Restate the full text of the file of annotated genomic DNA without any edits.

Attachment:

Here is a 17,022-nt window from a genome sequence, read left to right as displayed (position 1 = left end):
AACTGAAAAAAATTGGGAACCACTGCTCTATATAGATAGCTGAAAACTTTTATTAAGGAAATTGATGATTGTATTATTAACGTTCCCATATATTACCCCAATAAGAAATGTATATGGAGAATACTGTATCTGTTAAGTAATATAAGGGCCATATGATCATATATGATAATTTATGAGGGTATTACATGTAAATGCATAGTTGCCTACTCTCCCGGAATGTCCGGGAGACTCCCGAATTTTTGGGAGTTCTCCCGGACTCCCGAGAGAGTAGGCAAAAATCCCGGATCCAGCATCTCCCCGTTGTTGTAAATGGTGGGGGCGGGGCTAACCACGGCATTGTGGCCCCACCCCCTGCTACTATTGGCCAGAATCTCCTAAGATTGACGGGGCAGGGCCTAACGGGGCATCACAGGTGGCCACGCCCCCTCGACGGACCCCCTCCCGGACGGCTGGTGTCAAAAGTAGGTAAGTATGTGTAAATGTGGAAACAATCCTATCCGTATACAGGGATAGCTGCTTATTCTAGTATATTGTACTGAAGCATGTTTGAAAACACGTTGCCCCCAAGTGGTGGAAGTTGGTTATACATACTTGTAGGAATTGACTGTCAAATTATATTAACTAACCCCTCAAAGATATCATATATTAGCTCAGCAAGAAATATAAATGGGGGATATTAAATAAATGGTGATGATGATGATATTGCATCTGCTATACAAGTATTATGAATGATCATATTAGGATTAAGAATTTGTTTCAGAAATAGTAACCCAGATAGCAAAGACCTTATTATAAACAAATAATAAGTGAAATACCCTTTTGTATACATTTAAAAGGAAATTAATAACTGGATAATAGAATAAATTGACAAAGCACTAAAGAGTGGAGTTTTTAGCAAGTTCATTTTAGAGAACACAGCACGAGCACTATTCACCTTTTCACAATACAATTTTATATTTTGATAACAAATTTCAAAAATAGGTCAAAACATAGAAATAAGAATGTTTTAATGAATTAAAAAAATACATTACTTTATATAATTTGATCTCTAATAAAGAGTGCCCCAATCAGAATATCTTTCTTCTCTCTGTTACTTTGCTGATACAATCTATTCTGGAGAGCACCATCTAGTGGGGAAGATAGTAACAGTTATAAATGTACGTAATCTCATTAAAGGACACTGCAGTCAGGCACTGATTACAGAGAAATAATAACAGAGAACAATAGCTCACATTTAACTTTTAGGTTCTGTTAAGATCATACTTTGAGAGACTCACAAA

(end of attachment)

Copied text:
Here is a 17,022-nt window from a genome sequence, read left to right as displayed (position 1 = left end):
AACTGAAAAAAATTGGGAACCACTGCTCTATATAGATAGCTGAAAACTTTTATTAAGGAAATTGATGATTGTATTATTAACGTTCCCATATATTACCCCAATAAGAAATGTATATGGAGAATACTGTATCTGTTAAGTAATATAAGGGCCATATGATCATATATGATAATTTATGAGGGTATTACATGTAAATGCATAGTTGCCTACTCTCCCGGAATGTCCGGGAGACTCCCGAATTTTTGGGAGTTCTCCCGGACTCCCGAGAGAGTAGGCAAAAATCCCGGATCCAGCATCTCCCCGTTGTTGTAAATGGTGGGGGCGGGGCTAACCACGGCATTGTGGCCCCACCCCCTGCTACTATTGGCCAGAATCTCCTAAGATTGACGGGGCAGGGCCTAACGGGGCATCACAGGTGGCCACGCCCCCTCGACGGACCCCCTCCCGGACGGCTGGTGTCAAAAGTAGGTAAGTATGTGTAAATGTGGAAACAATCCTATCCGTATACAGGGATAGCTGCTTATTCTAGTATATTGTACTGAAGCATGTTTGAAAACACGTTGCCCCCAAGTGGTGGAAGTTGGTTATACATACTTGTAGGAATTGACTGTCAAATTATATTAACTAACCCCTCAAAGATATCATATATTAGCTCAGCAAGAAATATAAATGGGGGATATTAAATAAATGGTGATGATGATGATATTGCATCTGCTATACAAGTATTATGAATGATCATATTAGGATTAAGAATTTGTTTCAGAAATAGTAACCCAGATAGCAAAGACCTTATTATAAACAAATAATAAGTGAAATACCCTTTTGTATACATTTAAAAGGAAATTAATAACTGGATAATAGAATAAATTGACAAAGCACTAAAGAGTGGAGTTTTTAGCAAGTTCATTTTAGAGAACACAGCACGAGCACTATTCACCTTTTCACAATACAATTTTATATTTTGATAACAAATTTCAAAAATAGGTCAAAACATAGAAATAAGAATGTTTTAATGAATTAAAAAAATACATTACTTTATATAATTTGATCTCTAATAAAGAGTGCCCCAATCAGAATATCTTTCTTCTCTCTGTTACTTTGCTGATACAATCTATTCTGGAGAGCACCATCTAGTGGGGAAGATAGTAACAGTTATAAATGTACGTAATCTCATTAAAGGACACTGCAGTCAGGCACTGATTACAGAGAAATAATAACAGAGAACAATAGCTCACATTTAACTTTTAGGTTCTGTTAAGATCATACTTTGAGAGACTCACAAA